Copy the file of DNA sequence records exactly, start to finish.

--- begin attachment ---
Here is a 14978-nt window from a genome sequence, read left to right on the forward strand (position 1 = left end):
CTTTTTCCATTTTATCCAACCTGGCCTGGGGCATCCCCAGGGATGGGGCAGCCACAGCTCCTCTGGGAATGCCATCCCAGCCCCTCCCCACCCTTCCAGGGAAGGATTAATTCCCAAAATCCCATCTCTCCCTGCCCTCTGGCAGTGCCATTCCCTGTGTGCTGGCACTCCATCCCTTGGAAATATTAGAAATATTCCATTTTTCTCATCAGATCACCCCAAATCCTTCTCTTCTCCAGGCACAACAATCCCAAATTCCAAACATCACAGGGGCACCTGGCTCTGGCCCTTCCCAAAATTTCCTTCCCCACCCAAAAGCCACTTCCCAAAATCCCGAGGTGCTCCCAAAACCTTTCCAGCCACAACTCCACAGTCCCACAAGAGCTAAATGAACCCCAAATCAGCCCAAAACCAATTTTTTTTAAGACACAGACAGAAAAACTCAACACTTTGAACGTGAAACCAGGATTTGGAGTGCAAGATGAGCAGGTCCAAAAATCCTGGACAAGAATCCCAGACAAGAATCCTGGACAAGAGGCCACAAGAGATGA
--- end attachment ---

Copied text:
Here is a 14978-nt window from a genome sequence, read left to right on the forward strand (position 1 = left end):
CTTTTTCCATTTTATCCAACCTGGCCTGGGGCATCCCCAGGGATGGGGCAGCCACAGCTCCTCTGGGAATGCCATCCCAGCCCCTCCCCACCCTTCCAGGGAAGGATTAATTCCCAAAATCCCATCTCTCCCTGCCCTCTGGCAGTGCCATTCCCTGTGTGCTGGCACTCCATCCCTTGGAAATATTAGAAATATTCCATTTTTCTCATCAGATCACCCCAAATCCTTCTCTTCTCCAGGCACAACAATCCCAAATTCCAAACATCACAGGGGCACCTGGCTCTGGCCCTTCCCAAAATTTCCTTCCCCACCCAAAAGCCACTTCCCAAAATCCCGAGGTGCTCCCAAAACCTTTCCAGCCACAACTCCACAGTCCCACAAGAGCTAAATGAACCCCAAATCAGCCCAAAACCAATTTTTTTTAAGACACAGACAGAAAAACTCAACACTTTGAACGTGAAACCAGGATTTGGAGTGCAAGATGAGCAGGTCCAAAAATCCTGGACAAGAATCCCAGACAAGAATCCTGGACAAGAGGCCACAAGAGATGA